Follow along with Jen from Shabby Fabrics in this tutorial to learn how to make 'X' and 'O' blocks for their Hugs and Kisses Valentine's Day table runner! Great for someone just learning to quilt or someone who needs a great gift for their Valentine.

Click here for .pdf file.


An update has been made to the Month 1 pattern of the TQS BOM 2017: The Halo Medallion Quilt. The only change was to Page 4 in the Month 2: Setting the Star on point; Making Half-Square Triangles section of the fabric requirements.

Star Members may want to reprint this page to keep your pattern up to date.

If you have any questions while working on the quilt, check the Forum and get answers from other TQS members working on the project.

Click here to go to FORUM.



Kinds of Lines
(Image courtesy of Ann Gibson at Canyon Creek Elementary School)

We begin our Design to Quilt Program with the Elements of Design. Elements of design include line, shape, form, texture, space, color, value. Think of these terms as the ingredients in your kitchen. Let's use scrambled eggs as an example. On their own scrambled eggs are tasty, but when you add other ingredients such as butter, salt and pepper, the dish has more depth of flavor and interest. The same principle holds true for your quilt work. You as the designer should be striving to create a piece that holds the viewers interest by incorporating all, if not most, of the elements.

Let's begin with Line. As in the example above, lines can be thick, thin, straight, wavy, curved, tapering or uneven. Lines can create texture, send our eyes moving in a certain direction, create mood, gesture or outline. When it comes to quilting, the simplest line can be the stitches that hold together the top, batting and backing.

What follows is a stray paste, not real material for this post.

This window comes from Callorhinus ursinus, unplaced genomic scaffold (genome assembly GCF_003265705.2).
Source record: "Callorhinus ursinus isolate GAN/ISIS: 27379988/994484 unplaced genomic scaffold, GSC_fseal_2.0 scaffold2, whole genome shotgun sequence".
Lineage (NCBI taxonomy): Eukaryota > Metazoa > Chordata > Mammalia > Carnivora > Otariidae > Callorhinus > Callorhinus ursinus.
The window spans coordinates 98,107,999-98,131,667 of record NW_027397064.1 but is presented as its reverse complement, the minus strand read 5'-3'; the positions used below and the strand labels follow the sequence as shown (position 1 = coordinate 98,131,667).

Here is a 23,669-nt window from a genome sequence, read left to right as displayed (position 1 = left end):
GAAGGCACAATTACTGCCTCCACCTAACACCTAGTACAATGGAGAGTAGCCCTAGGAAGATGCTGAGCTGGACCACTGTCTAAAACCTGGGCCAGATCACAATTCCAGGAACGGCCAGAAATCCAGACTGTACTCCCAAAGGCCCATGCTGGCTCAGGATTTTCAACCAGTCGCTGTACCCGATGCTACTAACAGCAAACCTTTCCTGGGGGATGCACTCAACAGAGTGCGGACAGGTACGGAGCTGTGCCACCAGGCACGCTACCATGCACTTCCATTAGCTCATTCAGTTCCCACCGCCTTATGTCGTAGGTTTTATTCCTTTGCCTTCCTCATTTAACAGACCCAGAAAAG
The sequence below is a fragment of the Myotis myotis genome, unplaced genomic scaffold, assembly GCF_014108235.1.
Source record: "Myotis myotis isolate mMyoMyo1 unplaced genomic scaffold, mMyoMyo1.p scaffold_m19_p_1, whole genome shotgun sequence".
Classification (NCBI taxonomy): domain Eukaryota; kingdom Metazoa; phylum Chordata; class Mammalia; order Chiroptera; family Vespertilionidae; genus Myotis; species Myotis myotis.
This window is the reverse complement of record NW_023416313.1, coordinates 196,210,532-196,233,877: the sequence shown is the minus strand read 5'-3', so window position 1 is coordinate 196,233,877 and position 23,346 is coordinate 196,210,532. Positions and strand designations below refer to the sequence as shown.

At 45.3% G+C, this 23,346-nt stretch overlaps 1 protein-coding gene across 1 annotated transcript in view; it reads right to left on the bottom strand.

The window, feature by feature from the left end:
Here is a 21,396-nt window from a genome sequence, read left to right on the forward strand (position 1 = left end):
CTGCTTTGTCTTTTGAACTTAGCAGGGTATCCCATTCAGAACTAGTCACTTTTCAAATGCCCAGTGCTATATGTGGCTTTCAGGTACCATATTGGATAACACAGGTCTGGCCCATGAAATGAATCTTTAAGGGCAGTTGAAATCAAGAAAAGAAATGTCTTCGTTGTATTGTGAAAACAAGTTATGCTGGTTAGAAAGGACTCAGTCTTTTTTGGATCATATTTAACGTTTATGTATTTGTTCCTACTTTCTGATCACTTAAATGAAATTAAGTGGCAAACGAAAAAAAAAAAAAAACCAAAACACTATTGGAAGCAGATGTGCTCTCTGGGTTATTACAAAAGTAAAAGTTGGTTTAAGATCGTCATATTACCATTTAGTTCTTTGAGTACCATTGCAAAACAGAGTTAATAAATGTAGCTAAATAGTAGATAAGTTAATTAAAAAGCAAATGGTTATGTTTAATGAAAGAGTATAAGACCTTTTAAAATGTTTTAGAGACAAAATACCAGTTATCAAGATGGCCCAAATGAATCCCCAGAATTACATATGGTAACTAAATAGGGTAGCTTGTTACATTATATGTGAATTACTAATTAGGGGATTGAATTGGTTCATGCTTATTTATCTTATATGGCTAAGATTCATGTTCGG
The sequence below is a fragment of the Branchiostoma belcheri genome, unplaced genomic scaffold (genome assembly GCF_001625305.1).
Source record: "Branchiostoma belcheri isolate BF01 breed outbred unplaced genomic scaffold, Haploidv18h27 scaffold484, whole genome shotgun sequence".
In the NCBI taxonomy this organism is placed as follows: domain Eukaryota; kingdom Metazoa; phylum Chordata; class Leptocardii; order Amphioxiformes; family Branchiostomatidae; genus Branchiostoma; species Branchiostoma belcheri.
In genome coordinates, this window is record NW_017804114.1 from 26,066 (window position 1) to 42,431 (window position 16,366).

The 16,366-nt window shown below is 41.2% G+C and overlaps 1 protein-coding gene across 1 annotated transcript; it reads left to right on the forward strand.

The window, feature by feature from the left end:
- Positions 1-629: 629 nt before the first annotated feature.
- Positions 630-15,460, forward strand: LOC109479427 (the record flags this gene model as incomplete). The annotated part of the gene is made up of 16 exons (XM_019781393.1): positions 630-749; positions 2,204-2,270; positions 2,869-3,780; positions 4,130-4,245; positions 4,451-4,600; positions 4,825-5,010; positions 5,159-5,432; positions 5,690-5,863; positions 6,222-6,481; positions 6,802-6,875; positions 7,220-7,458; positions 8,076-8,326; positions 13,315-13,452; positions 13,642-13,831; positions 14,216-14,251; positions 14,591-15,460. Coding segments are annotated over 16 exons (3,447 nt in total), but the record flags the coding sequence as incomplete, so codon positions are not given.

Gently waving lines









Lines in an orderly formation














Complex lines of feathers, wreaths, twirls












But Line can be so much more. Artist Leni Levenson Wiener (Show 1413) shares her apporach to line when it comes to capturing a viewers interest in a quilt.

by Leni Levenson Wiener

In art, line can refer to several different ideas. Line can be an actual mark on the surface of the work; it can define or outline shapes or represent the negative spaces between shapes. Line can be literal or implied; either a visual path the viewer takes through your composition or a connection by an invisible thread from values, shapes or colors that repeat to form a pattern and travel across the surface of your artwork. Line can also be the direction of the shapes and elements you use that create gesture and movement in your composition. 

Line as visual path

Often we hear the expression “to draw the eye in” which refers to the visual path used to guide the viewer through an artwork or to insure the focal point is the most important aspect of the composition. This visual path can be clearly depicted or it can be implied, the eye gently taken along from one point to another by an actual or suggested line. This path can run from the front of the composition to the back, up and down, from side to side, or around in a circular or radiating fashion.

Pinebrook illustrates two principles of line. One is the literal path of the water that leads the eye into the composition, but line is also at play with the trees; the vertical lines they create and the spaces between them are a strong visual element as they are rhythmic and repetitive.  (Pinebrook)